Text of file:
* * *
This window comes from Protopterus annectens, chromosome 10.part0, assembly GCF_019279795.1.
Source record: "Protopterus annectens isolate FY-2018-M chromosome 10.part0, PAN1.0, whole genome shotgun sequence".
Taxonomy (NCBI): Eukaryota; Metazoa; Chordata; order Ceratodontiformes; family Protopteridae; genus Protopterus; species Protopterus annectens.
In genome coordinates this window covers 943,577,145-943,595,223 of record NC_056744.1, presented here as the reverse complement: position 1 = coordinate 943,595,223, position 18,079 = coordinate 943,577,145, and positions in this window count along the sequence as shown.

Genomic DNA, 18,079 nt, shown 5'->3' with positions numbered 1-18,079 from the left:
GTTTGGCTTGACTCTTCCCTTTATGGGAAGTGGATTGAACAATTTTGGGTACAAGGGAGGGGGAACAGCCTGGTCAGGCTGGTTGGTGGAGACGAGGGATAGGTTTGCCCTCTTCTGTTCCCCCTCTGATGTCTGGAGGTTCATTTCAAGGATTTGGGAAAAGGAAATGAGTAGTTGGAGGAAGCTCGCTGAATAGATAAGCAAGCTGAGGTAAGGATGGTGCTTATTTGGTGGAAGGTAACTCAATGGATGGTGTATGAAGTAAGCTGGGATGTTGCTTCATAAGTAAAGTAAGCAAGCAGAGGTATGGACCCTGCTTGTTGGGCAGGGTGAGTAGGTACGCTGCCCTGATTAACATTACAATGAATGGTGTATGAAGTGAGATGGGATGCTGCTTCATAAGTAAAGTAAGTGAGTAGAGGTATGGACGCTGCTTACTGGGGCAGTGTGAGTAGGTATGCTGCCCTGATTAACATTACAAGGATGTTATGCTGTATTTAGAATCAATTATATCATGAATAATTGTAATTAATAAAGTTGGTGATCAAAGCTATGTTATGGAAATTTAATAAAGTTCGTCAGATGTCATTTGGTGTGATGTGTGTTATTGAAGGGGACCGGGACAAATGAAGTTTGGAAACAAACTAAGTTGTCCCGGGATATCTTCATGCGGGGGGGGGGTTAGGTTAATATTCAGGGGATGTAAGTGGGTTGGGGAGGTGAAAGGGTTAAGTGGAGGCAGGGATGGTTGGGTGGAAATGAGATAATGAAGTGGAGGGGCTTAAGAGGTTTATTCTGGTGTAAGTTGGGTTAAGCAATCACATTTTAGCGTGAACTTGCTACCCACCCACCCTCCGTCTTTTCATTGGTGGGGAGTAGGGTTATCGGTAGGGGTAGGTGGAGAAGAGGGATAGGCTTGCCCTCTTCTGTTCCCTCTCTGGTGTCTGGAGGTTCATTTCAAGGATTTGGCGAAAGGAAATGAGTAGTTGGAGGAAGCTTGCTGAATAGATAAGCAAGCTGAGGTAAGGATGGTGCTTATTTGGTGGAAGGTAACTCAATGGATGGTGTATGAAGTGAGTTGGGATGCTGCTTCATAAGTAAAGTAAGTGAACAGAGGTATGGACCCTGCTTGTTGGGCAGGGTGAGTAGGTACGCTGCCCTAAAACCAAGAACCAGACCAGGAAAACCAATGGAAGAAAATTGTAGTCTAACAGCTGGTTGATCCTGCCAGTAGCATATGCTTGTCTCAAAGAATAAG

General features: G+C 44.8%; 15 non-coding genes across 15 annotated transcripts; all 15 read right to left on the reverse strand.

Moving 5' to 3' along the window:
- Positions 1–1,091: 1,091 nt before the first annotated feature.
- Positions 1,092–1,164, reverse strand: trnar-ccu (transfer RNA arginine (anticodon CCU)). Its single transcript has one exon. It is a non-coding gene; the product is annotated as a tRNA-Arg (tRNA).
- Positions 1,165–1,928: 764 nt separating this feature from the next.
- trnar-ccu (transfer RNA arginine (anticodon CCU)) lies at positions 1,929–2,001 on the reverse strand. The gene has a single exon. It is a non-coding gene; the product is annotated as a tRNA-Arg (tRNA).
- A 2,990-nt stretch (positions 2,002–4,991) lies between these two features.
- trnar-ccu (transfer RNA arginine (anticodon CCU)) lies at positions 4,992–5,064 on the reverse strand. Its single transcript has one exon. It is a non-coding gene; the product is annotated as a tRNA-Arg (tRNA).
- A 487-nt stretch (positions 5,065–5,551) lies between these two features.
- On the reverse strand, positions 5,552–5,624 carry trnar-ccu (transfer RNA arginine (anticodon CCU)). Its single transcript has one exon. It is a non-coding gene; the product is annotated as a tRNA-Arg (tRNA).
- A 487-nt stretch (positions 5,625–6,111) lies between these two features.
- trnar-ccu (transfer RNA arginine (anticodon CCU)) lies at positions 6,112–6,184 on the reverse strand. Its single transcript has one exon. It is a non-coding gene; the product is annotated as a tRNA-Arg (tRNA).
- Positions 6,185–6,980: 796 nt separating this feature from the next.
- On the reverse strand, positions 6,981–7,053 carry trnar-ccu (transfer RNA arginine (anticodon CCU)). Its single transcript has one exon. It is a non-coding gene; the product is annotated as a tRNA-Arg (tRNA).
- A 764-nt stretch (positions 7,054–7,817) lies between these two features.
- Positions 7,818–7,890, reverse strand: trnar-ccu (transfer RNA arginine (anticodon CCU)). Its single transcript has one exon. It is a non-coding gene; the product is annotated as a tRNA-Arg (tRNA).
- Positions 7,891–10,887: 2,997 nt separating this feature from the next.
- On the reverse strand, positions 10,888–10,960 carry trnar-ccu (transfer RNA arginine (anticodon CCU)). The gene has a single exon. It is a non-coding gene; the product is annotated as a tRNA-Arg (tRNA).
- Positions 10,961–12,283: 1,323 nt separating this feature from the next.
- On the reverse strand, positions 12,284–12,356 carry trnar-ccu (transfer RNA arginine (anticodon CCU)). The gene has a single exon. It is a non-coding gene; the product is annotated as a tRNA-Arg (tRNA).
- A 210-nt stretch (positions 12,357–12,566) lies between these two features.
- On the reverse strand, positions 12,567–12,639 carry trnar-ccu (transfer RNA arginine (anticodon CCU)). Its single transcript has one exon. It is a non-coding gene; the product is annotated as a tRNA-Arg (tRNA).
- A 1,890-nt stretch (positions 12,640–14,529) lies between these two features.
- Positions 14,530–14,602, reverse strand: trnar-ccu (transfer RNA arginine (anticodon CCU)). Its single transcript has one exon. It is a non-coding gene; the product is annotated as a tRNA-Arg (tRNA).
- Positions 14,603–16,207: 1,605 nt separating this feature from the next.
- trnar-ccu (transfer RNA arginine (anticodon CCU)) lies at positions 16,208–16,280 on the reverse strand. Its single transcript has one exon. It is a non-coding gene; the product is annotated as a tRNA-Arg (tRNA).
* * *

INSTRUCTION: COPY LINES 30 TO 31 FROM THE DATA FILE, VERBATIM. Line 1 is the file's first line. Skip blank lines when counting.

- Positions 14,530–14,602, reverse strand: trnar-ccu (transfer RNA arginine (anticodon CCU)). Its single transcript has one exon. It is a non-coding gene; the product is annotated as a tRNA-Arg (tRNA).
- Positions 14,603–16,207: 1,605 nt separating this feature from the next.